Ned Fulmer, Keith Habersberger, Zach Kornfield, and Eugene Lee Yang made up The Try Guys — a Youtube channel dedicated to trying everything and anything. The four accumulated eight million subscribers between 2014 to 2022 — and then Fulmer cheated on his wife.
On Sept. 25, news broke that Fulmer, who was widely known as the “family man” of the group, cheated on his wife Ariel with Try Guys associate producer, Alex Herring. Twitter exploded with comments from the crew’s massive fanbase, with “Try Guys” and “Ned Fulmer” trending for the majority of the day.
By Sept. 27, The Try Guys official twitter posted a statement confirming that Fulmer would no longer be working for the company.
This accelerated chain of events might come across as rash. SNL’s coverage of the incident, with their Try Guys explanation video parody skit, sought to convey the opinions some held for the incident, pointing out the fact that getting fired for cheating isn’t exactly a fair punishment.
The sketch personifies the thoughts of concerned adulterers everywhere: does cheating on my wife qualify me for public exile?
In the case of Fulmer and every person who chose an employee for their sordid affair, the answer is yes.
Fulmer’s cheating scandal extended beyond betrayal, as the power dynamic between Fulmer and Herring further complicated matters.
In Fulmer’s apology post, he claimed he “…lost focus and had a consensual workplace relationship.” However, consent between a boss and their employee is murky. Worries of being fired, a hostile work environment or possible retaliation make it nearly impossible for consent to be fairly given. If nothing else, Fulmer’s affair constituted a concern for human resources, immediately validating his termination.
This was also the case for Celtics coach Ime Udoka, who was suspended for the 2022-23 season after having an affair with a female subordinate. This scandal also yielded controversy as Udoka was seemingly leading the team to the championships.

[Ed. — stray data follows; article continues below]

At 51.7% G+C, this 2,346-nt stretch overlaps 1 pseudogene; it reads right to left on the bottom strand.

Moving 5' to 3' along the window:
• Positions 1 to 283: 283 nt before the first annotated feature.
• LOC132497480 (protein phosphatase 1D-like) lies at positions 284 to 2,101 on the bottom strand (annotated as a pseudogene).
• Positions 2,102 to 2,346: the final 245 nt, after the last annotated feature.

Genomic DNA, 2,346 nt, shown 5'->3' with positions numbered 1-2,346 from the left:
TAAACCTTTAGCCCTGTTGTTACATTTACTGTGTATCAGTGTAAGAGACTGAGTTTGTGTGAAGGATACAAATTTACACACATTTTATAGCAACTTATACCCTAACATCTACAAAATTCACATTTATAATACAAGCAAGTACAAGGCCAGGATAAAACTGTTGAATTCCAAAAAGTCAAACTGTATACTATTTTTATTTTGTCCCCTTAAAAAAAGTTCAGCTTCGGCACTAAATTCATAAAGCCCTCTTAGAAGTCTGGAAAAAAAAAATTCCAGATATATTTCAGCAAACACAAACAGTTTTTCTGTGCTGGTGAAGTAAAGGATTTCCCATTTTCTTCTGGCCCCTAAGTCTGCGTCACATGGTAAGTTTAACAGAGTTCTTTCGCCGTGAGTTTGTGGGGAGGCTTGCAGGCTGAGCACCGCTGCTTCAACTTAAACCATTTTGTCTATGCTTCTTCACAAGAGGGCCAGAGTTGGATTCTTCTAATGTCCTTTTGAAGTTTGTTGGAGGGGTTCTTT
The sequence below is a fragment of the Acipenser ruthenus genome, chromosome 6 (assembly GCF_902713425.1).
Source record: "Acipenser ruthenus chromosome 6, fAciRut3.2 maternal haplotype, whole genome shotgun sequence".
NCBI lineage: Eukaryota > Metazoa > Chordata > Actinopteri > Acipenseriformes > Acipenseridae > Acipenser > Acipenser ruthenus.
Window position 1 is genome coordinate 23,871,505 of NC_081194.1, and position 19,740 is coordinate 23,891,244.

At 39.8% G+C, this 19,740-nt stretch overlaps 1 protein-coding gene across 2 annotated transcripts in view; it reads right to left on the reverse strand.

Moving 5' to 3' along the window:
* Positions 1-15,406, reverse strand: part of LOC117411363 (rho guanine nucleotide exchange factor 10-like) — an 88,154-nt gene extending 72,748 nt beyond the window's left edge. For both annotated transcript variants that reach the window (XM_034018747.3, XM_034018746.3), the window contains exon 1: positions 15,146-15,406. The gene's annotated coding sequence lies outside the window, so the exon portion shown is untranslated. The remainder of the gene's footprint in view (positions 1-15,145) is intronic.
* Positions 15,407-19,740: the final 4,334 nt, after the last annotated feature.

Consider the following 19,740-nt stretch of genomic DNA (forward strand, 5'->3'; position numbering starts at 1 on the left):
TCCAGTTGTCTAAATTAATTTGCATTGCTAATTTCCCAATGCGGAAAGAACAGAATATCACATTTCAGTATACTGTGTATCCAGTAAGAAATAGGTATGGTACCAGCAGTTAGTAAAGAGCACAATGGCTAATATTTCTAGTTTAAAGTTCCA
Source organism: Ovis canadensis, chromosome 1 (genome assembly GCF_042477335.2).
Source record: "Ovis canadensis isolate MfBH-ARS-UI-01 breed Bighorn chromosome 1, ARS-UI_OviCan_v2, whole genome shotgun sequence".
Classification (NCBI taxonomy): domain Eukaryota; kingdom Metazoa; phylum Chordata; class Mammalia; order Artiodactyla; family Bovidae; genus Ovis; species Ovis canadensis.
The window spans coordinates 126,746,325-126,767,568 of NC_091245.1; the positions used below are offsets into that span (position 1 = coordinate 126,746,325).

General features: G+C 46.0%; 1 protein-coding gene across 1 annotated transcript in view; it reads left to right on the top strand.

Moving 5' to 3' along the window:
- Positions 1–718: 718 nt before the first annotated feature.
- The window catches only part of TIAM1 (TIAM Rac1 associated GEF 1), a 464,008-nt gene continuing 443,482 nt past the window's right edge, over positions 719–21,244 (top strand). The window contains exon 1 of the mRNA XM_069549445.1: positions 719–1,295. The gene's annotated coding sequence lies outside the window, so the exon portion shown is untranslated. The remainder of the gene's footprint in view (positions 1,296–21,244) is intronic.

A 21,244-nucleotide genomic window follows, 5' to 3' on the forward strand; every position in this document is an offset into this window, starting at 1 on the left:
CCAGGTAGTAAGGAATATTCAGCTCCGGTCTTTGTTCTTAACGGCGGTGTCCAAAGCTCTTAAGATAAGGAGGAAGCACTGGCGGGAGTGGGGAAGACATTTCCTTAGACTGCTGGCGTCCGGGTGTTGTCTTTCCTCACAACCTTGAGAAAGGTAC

Beyond this, The Try Guys, while known for their presentation as a fun friend group who casually participate in experiments, are a brand and a business at heart.
The Try Guys has a family-friendly image to keep up, which would be disparaged by allowing a cheater in the ranks. Not only this, but Fulmer’s affair made it impossible for him to play his part in the group. Fulmer was known as the “wife guy.” His Instagram bio even currently reads “Comedian and #1 NYT Bestseller (aka @arielmfulmer‘s Husband).”
Much of his role in the group along with his side projects — which featured a home improvement show called “Try D.I.Y” and a podcast called “Baby Steps,” both co-ran with his wife —was fully dependent on his marriage.
By making his wife his personality, Fulmer’s actions betrayed not only the missus, but the public. How can fans trust you when you’ve suddenly slid backsies on your claim to fame?
This was also the case for John Mulaney, a stand-up comedian known for consistently referring to his loving wife in jokes. When it was revealed Mulaney asked for a divorce and was almost immediately spotted dating Olivia Munn — and subsequently having a baby with her — fans found it hard to continue to give him their support.
His wife Anna Marie Tendler gained a substantial following on Tik Tok of presumably ex-Mulaney fans who’d decided to recycle their endorsements.
Keeping Fulmer employed when his wife and family was integral to his branding, and therefore that of the group’s, wasn’t an option. Even with Fulmer out of the picture, the dilemma continues to affect the business.
Fulmer’s scandal has negatively affected The Try Guys’ new Food Network program “No Recipe Road Trip,” which moved from airing on Wednesday nights to Fridays at 10 a.m. — a possible inclination that the network plans to scrap the show all together.
Gone are the days of workplace romances swept under the rug by misogynists seeking to keep their records clean and their houses unbroken. In 2022, cheaters face consequences.
No, it is not a crime to cheat on your wife, but the Fulmer debacle should act as a warning for potential-adulterers everywhere. If “my wife is my life” is not just a sweet saying but a business model — cheating is one thing that guy shouldn’t try.